Oak from Germany, the Czech Republic and South Scandinavia for the construction of the ship, hemp from the Baltic region to make ropes and iron from Sweden for the manufacture of guns. Three examples of the many European products that are processed or came in as cargo were present in The Amsterdam, a ship of the Dutch East India Company (VOC), which stranded at Hastings. The historical (trade) relations between Amsterdam and several European countries that represent these products are now to be discovered the digital installation of The Amsterdam.
This East India ship The Amsterdam was built in 1748 on the VOC-yard Oostenburg. In January 1749 it sailed after loading and embarkation on Texel for the long trip to Asia. This proved short-lived. A rough southwesterly storm hit the ship adrift and it stranded at Hastings in southern England. Since it is still under water in the surf of the beach. at very low tide only the wreck is dry. The Amsterdam is the best preserved original East India ship from the 18th century. The hull is intact (45 meters long, 12 meters wide) and is 7 meters deep sunk in the beach.
The past few decades have developed different research plans. Exploratory research by underwater archaeologists in the 80s of the last century showed that there are tens of thousands of objects hidden in the ship. Because of that dive operation even a special edition of Bob and Bobette, ‘Fear on The Amsterdam’, appeared. The most recent initiative is to work out a plan with Dutch and British partners that the wreck completely filled exhibited in an aquarium and examined by divers. Therefore a digital installation is created of The Amsterdam.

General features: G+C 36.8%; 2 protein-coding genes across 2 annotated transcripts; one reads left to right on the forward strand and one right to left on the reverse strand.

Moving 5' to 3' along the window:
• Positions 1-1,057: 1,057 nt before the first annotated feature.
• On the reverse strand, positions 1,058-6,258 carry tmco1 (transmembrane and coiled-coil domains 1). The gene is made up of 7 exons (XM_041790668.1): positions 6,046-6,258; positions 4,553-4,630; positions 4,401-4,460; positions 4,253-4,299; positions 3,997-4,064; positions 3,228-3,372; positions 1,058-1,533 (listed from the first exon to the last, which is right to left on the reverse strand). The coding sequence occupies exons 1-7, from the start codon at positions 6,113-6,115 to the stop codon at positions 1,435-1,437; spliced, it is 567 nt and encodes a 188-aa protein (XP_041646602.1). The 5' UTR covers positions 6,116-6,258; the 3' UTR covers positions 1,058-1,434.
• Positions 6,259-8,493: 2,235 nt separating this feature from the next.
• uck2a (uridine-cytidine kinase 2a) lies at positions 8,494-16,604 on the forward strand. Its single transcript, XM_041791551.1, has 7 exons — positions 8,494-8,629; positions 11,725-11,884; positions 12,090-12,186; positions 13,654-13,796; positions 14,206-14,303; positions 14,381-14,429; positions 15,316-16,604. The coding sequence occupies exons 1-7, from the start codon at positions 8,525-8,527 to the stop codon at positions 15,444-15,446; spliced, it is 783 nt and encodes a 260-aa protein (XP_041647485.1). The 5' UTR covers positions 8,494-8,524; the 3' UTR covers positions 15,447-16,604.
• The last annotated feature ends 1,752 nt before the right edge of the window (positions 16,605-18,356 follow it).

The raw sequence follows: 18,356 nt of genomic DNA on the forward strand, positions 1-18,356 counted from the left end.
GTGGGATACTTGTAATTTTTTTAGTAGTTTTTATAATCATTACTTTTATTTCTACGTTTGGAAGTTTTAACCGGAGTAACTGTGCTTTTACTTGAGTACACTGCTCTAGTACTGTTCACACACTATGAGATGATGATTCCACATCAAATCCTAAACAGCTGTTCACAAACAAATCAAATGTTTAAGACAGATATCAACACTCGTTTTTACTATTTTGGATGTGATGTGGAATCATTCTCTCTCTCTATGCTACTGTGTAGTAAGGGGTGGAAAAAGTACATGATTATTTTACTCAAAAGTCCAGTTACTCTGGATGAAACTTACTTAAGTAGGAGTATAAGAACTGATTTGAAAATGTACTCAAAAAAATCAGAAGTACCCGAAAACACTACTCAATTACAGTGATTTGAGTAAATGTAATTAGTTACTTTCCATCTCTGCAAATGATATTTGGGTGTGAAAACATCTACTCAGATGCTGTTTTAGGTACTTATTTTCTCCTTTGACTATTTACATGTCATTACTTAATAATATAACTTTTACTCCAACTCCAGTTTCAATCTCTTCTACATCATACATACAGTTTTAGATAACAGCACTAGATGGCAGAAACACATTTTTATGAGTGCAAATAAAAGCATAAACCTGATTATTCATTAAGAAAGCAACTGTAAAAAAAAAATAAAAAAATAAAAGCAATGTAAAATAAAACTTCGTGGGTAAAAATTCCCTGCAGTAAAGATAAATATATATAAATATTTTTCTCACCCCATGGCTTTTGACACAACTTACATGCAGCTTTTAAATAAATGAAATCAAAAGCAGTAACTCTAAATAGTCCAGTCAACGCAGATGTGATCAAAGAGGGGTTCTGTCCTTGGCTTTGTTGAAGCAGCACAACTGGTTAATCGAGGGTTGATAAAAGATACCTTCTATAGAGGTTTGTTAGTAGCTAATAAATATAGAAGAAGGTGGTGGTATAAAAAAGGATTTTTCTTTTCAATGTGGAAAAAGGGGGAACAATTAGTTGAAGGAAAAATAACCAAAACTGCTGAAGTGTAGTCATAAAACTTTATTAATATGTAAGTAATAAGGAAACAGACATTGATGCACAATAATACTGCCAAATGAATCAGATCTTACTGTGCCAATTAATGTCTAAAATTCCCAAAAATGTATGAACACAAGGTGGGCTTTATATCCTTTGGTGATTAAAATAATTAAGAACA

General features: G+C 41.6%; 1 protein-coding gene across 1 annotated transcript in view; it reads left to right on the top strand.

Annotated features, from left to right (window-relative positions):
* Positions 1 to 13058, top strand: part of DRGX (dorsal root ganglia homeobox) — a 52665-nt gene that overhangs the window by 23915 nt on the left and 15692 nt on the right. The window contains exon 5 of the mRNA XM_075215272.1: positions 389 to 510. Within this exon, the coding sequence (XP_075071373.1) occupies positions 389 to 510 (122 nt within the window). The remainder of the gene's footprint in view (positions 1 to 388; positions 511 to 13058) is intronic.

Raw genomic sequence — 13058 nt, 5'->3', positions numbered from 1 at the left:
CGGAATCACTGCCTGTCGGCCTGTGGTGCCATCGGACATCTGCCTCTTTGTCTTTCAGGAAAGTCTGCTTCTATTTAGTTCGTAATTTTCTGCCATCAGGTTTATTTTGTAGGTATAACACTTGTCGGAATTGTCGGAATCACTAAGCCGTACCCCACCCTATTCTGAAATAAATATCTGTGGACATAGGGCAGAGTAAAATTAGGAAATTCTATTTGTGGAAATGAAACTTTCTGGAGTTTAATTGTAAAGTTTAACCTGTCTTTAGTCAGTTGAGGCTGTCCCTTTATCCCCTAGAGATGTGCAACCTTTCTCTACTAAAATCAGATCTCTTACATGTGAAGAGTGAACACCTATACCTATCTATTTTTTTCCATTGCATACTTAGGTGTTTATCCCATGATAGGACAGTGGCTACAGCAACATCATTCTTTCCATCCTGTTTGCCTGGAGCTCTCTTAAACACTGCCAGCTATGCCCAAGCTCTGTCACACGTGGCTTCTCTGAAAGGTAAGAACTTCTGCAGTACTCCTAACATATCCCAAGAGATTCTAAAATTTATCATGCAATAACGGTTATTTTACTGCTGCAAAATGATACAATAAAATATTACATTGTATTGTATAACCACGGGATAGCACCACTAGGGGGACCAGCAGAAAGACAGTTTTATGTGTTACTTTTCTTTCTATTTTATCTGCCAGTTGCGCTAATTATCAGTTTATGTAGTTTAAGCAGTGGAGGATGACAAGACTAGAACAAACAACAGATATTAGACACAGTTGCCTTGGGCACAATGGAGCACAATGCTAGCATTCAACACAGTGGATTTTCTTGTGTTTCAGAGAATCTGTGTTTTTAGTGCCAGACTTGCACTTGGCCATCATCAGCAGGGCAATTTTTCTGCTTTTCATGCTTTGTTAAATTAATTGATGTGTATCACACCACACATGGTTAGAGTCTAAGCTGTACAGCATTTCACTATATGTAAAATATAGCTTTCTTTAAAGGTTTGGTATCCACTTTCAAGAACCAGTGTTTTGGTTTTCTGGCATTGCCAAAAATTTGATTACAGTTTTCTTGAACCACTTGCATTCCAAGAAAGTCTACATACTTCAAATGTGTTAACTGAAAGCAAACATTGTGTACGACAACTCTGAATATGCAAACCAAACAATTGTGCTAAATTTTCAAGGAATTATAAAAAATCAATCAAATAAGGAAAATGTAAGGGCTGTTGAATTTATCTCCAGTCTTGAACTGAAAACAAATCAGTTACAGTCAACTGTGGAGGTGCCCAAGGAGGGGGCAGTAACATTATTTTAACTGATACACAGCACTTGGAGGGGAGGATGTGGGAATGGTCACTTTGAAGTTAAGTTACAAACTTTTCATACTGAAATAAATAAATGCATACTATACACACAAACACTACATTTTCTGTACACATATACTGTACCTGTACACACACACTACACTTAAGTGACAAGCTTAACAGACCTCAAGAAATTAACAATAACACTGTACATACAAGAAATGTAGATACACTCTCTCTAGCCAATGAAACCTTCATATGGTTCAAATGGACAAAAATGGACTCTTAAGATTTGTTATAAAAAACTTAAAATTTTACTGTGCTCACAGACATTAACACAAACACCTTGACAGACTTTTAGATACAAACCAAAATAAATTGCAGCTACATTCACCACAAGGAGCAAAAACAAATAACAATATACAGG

The system was developed on the occasion of the Dutch EU Presidency and in line with corresponding theme Open and Innovative City. In the gatehouse of the Marine Base everyone can see an interactive table with two large screens, and discover the stories that lie behind The Amsterdam. One screen shows the map of Europe and the origin of the various products that were transported to Amsterdam and were bought by the Dutch East India Company for the construction and equipment of ships. Through 3D printed markers of archaeological finds, animations are activated from the wreck of eight different product groups and their relations with the various countries and cities in Europe. The second screen shows the map of Amsterdam with the addresses of suppliers of each of the eight product groups and supplies in the 40s of the 18th century.